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Christmas


Indulgence? 



And just like that the festive “silly season” is upon us - although it’s not particularly silly this year is it? More weird, different and even stressful. In my opinion I think that makes it all the more likely that we might overdo things at Christmas - we’ve already seen how the pandemic has encouraged our alcohol consumption to go up, but what about sugar, stress, sleep? - The knock on effects have been huge, and typically in these situations (because let’s face it, this year has been hard), we indulge. 

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I actually don’t think there’s much wrong with this attitude - Christmas should be about treating ourselves, enjoying delicious food with loved ones, and finding joy in the small things - but I also think that we all deserve to feel well, healthy and not let the good work we’ve done this year slide in the space of a few weeks.


For those of you with food allergies or intolerances, Christmas can be a really difficult time - constantly explaining to family members that you haven’t seen in a while why you can’t eat such and such, and feeling the pressure to just conform and ‘break the rules’ because it’s Christmas  - knowing full well what the consequences might be for you. 


If you fall into that category then my advice to you is this: stay strong! It’s never worth it to bring on a whole host of symptoms or an adverse reaction just because you wanted a mince pie. Get creative in the kitchen and take to Google - there are recipes for every festive favourite made allergen free. 

 


If, on the other hand, you’re simply someone that holds their health in high regard (claps for you), and this year has made you realise more than ever just how important it is to keep your immune system in peak condition, then again you might be feeling anxious about all those months of care and attention unravelling at the sight of a sharing box of quality street and the social pressure of family members pushing Christmas pudding into your lap. 


  

So, what do we do?


Firstly we accept and acknowledge that it’s ok to enjoy ourselves. Negative mental attitudes and that feeling of self-loathing when we’ve taken things too far is destructive and unhelpful in the long run and only leads to more restriction down the line. I see it all the time in my clinical practice - patients that are so desperate to tick all the boxes, eat super ‘clean,’ but could actually do with just cultivating a bit more self-love and compassion and relaxing a bit more around food. Food is health, but it is also joy, love and pleasure - a way of sharing experiences with our loved ones. 


The second thing that I think is really useful is to remember that we don’t need to do anything to excess to enjoy ourselves - moderation is key. The best example of this I think is probably alcohol. I will certainly be enjoying some wine with my Christmas meal, don’t get me wrong, but I’ll do doing that safe in the knowledge that I’ve laid some really good foundations for detox potential (more on that in a sec), and with the full comprehension that I won’t be taking things to a point where I’m putting my body on the back foot in terms of my immune resilience - i.e. not getting legless!



Why not order yourself a Presscription Soup Cleanse to have in the fridge over the festive period? That way you've got nutrient dense green juices plus healthy and delicious soups to turn to in moments of need.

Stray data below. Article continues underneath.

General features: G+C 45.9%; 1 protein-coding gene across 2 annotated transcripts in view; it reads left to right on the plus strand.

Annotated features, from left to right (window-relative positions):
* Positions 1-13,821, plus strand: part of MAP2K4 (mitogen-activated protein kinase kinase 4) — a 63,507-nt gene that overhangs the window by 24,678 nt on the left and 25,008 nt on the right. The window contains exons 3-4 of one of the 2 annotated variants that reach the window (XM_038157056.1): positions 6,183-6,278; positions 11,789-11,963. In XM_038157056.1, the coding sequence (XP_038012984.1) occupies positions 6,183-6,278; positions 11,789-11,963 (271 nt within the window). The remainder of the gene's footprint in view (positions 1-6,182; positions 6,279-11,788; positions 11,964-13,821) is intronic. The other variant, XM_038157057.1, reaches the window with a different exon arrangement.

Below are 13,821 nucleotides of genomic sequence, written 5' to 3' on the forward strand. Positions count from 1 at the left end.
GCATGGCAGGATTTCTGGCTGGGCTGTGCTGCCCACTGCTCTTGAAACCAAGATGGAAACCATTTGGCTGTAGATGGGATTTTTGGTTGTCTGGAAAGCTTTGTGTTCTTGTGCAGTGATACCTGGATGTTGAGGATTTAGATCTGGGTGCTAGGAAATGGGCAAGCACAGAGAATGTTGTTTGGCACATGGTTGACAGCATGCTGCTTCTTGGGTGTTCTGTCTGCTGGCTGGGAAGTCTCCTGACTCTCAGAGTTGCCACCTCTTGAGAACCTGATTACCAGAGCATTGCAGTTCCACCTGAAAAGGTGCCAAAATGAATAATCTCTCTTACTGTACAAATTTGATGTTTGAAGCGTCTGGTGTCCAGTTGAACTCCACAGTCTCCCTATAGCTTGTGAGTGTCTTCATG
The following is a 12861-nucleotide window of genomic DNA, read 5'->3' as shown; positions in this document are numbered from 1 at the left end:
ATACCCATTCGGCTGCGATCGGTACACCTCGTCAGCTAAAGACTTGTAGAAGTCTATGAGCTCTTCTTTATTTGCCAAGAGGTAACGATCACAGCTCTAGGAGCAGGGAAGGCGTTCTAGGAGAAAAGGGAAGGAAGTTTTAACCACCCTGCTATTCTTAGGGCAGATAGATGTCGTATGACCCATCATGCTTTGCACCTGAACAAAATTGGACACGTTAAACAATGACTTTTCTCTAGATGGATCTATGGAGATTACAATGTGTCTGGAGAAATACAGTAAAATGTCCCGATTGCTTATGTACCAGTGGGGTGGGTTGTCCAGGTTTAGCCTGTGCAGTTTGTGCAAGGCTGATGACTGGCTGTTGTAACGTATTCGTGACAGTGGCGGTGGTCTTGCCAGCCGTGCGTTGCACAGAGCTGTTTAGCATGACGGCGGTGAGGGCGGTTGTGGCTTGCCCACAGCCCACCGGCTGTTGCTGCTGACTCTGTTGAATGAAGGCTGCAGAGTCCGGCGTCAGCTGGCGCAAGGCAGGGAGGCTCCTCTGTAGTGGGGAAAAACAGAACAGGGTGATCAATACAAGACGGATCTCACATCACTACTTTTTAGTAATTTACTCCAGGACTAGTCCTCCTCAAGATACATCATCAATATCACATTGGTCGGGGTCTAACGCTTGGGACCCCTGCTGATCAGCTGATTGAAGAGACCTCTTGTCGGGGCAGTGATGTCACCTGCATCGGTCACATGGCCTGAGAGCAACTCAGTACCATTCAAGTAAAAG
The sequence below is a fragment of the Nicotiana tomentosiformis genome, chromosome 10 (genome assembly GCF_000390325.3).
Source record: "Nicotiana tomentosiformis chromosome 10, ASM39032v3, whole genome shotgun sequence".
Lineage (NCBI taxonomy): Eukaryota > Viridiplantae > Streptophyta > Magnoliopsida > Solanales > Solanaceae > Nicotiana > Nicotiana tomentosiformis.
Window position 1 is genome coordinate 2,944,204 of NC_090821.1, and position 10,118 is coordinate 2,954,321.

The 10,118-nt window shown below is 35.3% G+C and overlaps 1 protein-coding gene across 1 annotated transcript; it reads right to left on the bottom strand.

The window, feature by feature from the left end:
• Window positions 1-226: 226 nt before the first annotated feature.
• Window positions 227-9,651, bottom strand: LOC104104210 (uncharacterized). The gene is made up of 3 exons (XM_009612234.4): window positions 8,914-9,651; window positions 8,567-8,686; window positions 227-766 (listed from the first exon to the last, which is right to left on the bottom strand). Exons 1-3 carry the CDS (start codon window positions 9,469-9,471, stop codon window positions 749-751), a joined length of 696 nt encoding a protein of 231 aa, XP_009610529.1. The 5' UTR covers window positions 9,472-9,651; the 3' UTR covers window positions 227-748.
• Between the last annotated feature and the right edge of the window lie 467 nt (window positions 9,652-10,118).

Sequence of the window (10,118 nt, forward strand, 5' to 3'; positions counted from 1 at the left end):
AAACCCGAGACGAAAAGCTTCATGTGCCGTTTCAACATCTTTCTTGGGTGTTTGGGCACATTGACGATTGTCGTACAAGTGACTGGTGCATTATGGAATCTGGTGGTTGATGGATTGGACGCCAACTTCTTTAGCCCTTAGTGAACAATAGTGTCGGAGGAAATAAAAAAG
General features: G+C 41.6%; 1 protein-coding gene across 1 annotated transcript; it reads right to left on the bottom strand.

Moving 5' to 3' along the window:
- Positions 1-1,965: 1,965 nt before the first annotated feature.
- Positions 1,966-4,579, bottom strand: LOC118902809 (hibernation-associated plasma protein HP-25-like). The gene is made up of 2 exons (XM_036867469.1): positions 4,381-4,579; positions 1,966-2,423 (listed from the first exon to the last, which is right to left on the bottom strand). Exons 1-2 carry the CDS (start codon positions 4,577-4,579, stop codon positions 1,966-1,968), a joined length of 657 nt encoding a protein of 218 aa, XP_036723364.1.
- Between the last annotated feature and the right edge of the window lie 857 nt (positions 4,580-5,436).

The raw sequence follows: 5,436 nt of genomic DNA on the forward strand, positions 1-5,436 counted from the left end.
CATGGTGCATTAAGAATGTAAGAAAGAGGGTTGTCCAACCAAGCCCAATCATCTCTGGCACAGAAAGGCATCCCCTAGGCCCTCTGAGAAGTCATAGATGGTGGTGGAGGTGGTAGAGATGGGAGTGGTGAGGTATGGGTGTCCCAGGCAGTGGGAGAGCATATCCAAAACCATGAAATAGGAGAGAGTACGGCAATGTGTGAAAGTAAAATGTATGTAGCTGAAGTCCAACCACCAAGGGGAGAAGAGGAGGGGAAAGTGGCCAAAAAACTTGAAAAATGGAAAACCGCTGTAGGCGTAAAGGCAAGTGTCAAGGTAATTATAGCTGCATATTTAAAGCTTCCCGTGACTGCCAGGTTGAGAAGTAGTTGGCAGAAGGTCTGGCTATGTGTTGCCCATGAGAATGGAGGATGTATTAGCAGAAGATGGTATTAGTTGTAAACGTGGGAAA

Alternatively, lay some good foundations now with one of our juice cleanses - Our Advanced Cleanse is our greenest cleanse yet and provides you with a hefty dose of vitamins and minerals whilst giving your digestive systems a chance to rest and reset - perfect for before the Christmas season! 



What I meant by laying foundations is this: It’s really important if you’re going to indulge that you also don’t forget to include the good stuff too, i.e. don’t just eat chocolates and mince pies and drink Bailey’s - also make sure to get your veggies in with your Christmas meal, drink enough water, have enough leafy greens and fruit. If we start with a strong foundation of available nutrients then we’re in a much better position to break down the food that we eat and detoxify. 


Digestion requires an input of essential vitamins, minerals, enzymes and other cofactors to happen adequately. When we eat, say, overly processed desserts, there’s a net loss of nutrients because the body has to put a lot in in order to carry out the required biotransformation processes. When we eat a healthier alternative (for example homemade mince pies with spiced apple filling instead of store bought mince meat etc), there’s much less net loss of nutrients because we’re also putting a lot of good stuff in at the same time. 


Does that make sense? Think of it a bit like food maths - balancing out the good and bad! Another example would be alcohol again. Alcohol requires zinc and NAD as cofactors for its breakdown process. The better your diet is the more likely you are to be replete in these nutrients and able to cope with alcohol more effectively. 


Speaking of laying foundations, why not order yourself some nutrient dense, organic juices to have in the fridge between now and new year? Having some healthy green juices and immunity shots on hand is a great way to make sure that you’re still respecting and nourishing your body throughout the festive period.



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@gracekingswell